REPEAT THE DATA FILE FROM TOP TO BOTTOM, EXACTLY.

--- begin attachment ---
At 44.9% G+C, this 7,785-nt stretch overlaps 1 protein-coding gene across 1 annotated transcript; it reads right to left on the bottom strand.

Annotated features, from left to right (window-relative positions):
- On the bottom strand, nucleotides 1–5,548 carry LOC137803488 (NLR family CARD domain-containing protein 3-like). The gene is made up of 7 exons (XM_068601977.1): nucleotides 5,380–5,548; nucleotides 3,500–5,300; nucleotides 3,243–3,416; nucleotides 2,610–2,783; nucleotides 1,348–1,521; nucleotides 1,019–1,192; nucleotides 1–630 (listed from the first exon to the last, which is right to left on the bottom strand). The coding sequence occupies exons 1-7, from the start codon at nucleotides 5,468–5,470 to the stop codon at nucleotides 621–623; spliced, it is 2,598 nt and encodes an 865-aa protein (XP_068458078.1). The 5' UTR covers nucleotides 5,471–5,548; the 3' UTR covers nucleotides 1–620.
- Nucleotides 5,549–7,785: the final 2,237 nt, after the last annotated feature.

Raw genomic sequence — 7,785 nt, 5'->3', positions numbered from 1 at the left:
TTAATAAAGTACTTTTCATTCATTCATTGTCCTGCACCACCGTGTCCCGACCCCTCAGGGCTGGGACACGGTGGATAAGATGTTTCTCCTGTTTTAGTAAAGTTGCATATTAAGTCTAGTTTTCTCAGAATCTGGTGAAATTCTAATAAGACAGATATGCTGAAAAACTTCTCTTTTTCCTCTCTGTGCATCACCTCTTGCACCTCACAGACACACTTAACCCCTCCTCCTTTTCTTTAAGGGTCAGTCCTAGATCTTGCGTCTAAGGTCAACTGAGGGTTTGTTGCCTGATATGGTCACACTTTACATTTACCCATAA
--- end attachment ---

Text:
At 44.9% G+C, this 7,785-nt stretch overlaps 1 protein-coding gene across 1 annotated transcript; it reads right to left on the bottom strand.

Annotated features, from left to right (window-relative positions):
- On the bottom strand, nucleotides 1–5,548 carry LOC137803488 (NLR family CARD domain-containing protein 3-like). The gene is made up of 7 exons (XM_068601977.1): nucleotides 5,380–5,548; nucleotides 3,500–5,300; nucleotides 3,243–3,416; nucleotides 2,610–2,783; nucleotides 1,348–1,521; nucleotides 1,019–1,192; nucleotides 1–630 (listed from the first exon to the last, which is right to left on the bottom strand). The coding sequence occupies exons 1-7, from the start codon at nucleotides 5,468–5,470 to the stop codon at nucleotides 621–623; spliced, it is 2,598 nt and encodes an 865-aa protein (XP_068458078.1). The 5' UTR covers nucleotides 5,471–5,548; the 3' UTR covers nucleotides 1–620.
- Nucleotides 5,549–7,785: the final 2,237 nt, after the last annotated feature.

Raw genomic sequence — 7,785 nt, 5'->3', positions numbered from 1 at the left:
TTAATAAAGTACTTTTCATTCATTCATTGTCCTGCACCACCGTGTCCCGACCCCTCAGGGCTGGGACACGGTGGATAAGATGTTTCTCCTGTTTTAGTAAAGTTGCATATTAAGTCTAGTTTTCTCAGAATCTGGTGAAATTCTAATAAGACAGATATGCTGAAAAACTTCTCTTTTTCCTCTCTGTGCATCACCTCTTGCACCTCACAGACACACTTAACCCCTCCTCCTTTTCTTTAAGGGTCAGTCCTAGATCTTGCGTCTAAGGTCAACTGAGGGTTTGTTGCCTGATATGGTCACACTTTACATTTACCCATAA